There are many perspectives on where - or even if the pipeline should be built.
Here in Nebraska there are many voices - but there are also strong opinions in Canada where that pipe - and the oil running through it - would originate.
10/11's Owen Jensen visited a community dependent on oil sands for money, jobs, and its very identity. Oil is to Alberta what agriculture is to Nebraska.
Fort McMurray Alberta, a long way from Lincoln, Nebraska. A place cold, remote and tucked away in Northern Alberta. This is the epicenter of the oil sands industry.
Oil companies dot the landscape, this massive upgrade facility belongs to Syncrude, they have been here for years mining.
We flew in for a closer look and we soon discovered it is truly an oil town in every sense of the word. If you meet someone who lives there, there's a good chance they work in the oil sands business.
From an economic and cultural standpoint, oil here is like agriculture in Nebraska.
"The oil sands are a dominant employer in the workforce we have here fully," said Mayor Melissa Blake of Fort McMurray.
Fifty-percent of the citizens in this region are working either directly or as a contractor to the oil sands. Anybody else in the community largely is here because they are able to support the force that,s part of that industry.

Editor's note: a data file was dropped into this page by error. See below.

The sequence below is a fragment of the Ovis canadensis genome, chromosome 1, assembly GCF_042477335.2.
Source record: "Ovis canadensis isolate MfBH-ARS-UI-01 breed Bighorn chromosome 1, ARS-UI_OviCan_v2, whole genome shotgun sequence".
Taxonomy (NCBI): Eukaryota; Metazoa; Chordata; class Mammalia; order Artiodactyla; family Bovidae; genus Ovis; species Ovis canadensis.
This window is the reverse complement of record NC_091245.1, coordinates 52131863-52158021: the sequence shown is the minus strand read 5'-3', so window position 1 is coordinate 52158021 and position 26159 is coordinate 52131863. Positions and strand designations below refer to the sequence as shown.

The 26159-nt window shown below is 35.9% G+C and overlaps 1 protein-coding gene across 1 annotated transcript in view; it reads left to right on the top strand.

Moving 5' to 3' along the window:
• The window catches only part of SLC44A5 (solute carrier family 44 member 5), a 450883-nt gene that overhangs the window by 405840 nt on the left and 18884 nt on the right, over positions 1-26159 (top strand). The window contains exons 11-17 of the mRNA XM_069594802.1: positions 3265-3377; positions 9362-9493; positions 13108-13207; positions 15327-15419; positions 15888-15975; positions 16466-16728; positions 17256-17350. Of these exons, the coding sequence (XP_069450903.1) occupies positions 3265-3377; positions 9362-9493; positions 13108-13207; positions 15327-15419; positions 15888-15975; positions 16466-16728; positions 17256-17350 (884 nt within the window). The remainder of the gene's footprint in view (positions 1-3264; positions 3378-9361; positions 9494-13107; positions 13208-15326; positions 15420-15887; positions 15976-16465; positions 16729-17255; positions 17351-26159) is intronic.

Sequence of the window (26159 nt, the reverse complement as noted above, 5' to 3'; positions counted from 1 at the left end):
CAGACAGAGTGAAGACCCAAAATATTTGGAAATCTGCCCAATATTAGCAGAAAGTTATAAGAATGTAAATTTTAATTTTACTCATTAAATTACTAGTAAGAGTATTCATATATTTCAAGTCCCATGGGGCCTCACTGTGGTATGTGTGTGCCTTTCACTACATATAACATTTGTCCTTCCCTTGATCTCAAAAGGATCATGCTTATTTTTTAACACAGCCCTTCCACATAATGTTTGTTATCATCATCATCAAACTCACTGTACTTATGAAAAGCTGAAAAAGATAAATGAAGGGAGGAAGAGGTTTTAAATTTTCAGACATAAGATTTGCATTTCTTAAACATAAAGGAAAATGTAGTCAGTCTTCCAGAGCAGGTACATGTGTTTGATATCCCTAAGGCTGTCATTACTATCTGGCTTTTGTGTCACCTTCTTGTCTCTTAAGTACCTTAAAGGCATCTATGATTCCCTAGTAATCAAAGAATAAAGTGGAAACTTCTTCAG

"It means everything...it revolves around every life here," said Augustina Frempong a Fort McMurray resident.
Every family member is involved in some way in the oil sands. While the industry has provided jobs and hundreds of millions in tax revenue, so too have come the growing pains of this once tiny outpost.
Even though average household income is a staggering $177,000 the cost of housing even more staggering. "The average single family home selling price is about $720,000," said Mayor Blake.
Just go back to that bus stop and it's clear they don't want to
hear about any pipeline controversy or criticism of the oil sands.
"They give my mom a job they mean a lot; they do a lot for us," said Frempong.